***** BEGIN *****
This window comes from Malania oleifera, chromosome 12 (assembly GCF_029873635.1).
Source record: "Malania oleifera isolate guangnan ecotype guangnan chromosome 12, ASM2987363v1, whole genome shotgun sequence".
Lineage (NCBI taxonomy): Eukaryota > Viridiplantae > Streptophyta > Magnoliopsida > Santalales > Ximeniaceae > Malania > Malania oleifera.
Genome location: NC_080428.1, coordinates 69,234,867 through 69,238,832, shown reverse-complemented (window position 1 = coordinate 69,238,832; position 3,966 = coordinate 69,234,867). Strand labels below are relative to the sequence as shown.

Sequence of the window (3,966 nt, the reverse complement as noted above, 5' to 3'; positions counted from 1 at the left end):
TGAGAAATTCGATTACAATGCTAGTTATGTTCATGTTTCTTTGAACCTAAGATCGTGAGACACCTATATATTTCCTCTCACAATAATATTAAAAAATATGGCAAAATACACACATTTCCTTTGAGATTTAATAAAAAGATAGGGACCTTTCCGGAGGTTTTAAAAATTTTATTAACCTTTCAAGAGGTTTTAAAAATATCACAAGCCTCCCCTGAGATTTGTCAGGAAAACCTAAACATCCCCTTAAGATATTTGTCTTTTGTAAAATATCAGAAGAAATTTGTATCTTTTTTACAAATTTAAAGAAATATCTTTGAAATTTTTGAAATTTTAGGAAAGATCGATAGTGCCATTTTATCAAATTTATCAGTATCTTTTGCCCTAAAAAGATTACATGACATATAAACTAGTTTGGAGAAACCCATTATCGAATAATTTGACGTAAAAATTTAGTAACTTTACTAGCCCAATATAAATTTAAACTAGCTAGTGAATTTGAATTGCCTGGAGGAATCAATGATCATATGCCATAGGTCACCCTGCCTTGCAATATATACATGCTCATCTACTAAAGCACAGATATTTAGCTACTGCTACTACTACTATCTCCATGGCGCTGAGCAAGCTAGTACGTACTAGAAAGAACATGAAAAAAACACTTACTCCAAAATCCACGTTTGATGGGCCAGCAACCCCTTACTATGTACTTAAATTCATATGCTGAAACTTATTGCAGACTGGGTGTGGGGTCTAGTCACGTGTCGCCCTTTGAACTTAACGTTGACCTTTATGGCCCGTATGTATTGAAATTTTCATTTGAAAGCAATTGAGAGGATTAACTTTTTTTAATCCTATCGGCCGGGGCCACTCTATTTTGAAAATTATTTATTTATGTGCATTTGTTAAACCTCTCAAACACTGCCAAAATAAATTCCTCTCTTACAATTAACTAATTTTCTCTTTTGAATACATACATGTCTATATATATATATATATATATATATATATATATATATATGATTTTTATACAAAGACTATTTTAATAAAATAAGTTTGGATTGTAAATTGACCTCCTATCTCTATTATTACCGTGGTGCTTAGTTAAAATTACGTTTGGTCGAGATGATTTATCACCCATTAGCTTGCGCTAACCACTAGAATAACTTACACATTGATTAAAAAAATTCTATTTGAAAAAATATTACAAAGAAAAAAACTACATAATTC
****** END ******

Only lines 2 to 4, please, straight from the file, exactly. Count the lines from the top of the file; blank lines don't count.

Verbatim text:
Source record: "Malania oleifera isolate guangnan ecotype guangnan chromosome 12, ASM2987363v1, whole genome shotgun sequence".
Lineage (NCBI taxonomy): Eukaryota > Viridiplantae > Streptophyta > Magnoliopsida > Santalales > Ximeniaceae > Malania > Malania oleifera.
Genome location: NC_080428.1, coordinates 69,234,867 through 69,238,832, shown reverse-complemented (window position 1 = coordinate 69,238,832; position 3,966 = coordinate 69,234,867). Strand labels below are relative to the sequence as shown.